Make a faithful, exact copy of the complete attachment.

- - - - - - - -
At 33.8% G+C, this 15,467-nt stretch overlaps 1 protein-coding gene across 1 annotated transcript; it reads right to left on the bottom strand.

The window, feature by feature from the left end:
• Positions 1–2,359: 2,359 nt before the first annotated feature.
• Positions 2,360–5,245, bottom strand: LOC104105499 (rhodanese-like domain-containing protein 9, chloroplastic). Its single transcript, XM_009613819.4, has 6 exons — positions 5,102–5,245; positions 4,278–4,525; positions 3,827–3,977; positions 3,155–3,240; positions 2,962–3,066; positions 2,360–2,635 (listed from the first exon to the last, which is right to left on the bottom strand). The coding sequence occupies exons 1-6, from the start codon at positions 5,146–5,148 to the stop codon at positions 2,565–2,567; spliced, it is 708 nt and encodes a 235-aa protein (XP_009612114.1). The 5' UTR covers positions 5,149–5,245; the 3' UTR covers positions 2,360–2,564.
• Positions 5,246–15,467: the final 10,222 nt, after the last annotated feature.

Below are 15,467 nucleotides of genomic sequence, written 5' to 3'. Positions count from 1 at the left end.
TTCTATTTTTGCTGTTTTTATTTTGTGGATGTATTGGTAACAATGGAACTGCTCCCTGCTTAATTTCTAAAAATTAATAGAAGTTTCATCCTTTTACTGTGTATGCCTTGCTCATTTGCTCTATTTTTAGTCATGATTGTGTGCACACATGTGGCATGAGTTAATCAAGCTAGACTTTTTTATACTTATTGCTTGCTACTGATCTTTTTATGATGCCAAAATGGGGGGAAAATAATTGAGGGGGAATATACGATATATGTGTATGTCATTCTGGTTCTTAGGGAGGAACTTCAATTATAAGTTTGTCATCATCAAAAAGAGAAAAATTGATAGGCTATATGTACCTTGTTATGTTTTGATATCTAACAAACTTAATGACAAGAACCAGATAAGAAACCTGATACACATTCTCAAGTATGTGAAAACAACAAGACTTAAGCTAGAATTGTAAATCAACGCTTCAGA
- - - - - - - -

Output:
At 33.8% G+C, this 15,467-nt stretch overlaps 1 protein-coding gene across 1 annotated transcript; it reads right to left on the bottom strand.

The window, feature by feature from the left end:
• Positions 1–2,359: 2,359 nt before the first annotated feature.
• Positions 2,360–5,245, bottom strand: LOC104105499 (rhodanese-like domain-containing protein 9, chloroplastic). Its single transcript, XM_009613819.4, has 6 exons — positions 5,102–5,245; positions 4,278–4,525; positions 3,827–3,977; positions 3,155–3,240; positions 2,962–3,066; positions 2,360–2,635 (listed from the first exon to the last, which is right to left on the bottom strand). The coding sequence occupies exons 1-6, from the start codon at positions 5,146–5,148 to the stop codon at positions 2,565–2,567; spliced, it is 708 nt and encodes a 235-aa protein (XP_009612114.1). The 5' UTR covers positions 5,149–5,245; the 3' UTR covers positions 2,360–2,564.
• Positions 5,246–15,467: the final 10,222 nt, after the last annotated feature.

Below are 15,467 nucleotides of genomic sequence, written 5' to 3'. Positions count from 1 at the left end.
TTCTATTTTTGCTGTTTTTATTTTGTGGATGTATTGGTAACAATGGAACTGCTCCCTGCTTAATTTCTAAAAATTAATAGAAGTTTCATCCTTTTACTGTGTATGCCTTGCTCATTTGCTCTATTTTTAGTCATGATTGTGTGCACACATGTGGCATGAGTTAATCAAGCTAGACTTTTTTATACTTATTGCTTGCTACTGATCTTTTTATGATGCCAAAATGGGGGGAAAATAATTGAGGGGGAATATACGATATATGTGTATGTCATTCTGGTTCTTAGGGAGGAACTTCAATTATAAGTTTGTCATCATCAAAAAGAGAAAAATTGATAGGCTATATGTACCTTGTTATGTTTTGATATCTAACAAACTTAATGACAAGAACCAGATAAGAAACCTGATACACATTCTCAAGTATGTGAAAACAACAAGACTTAAGCTAGAATTGTAAATCAACGCTTCAGA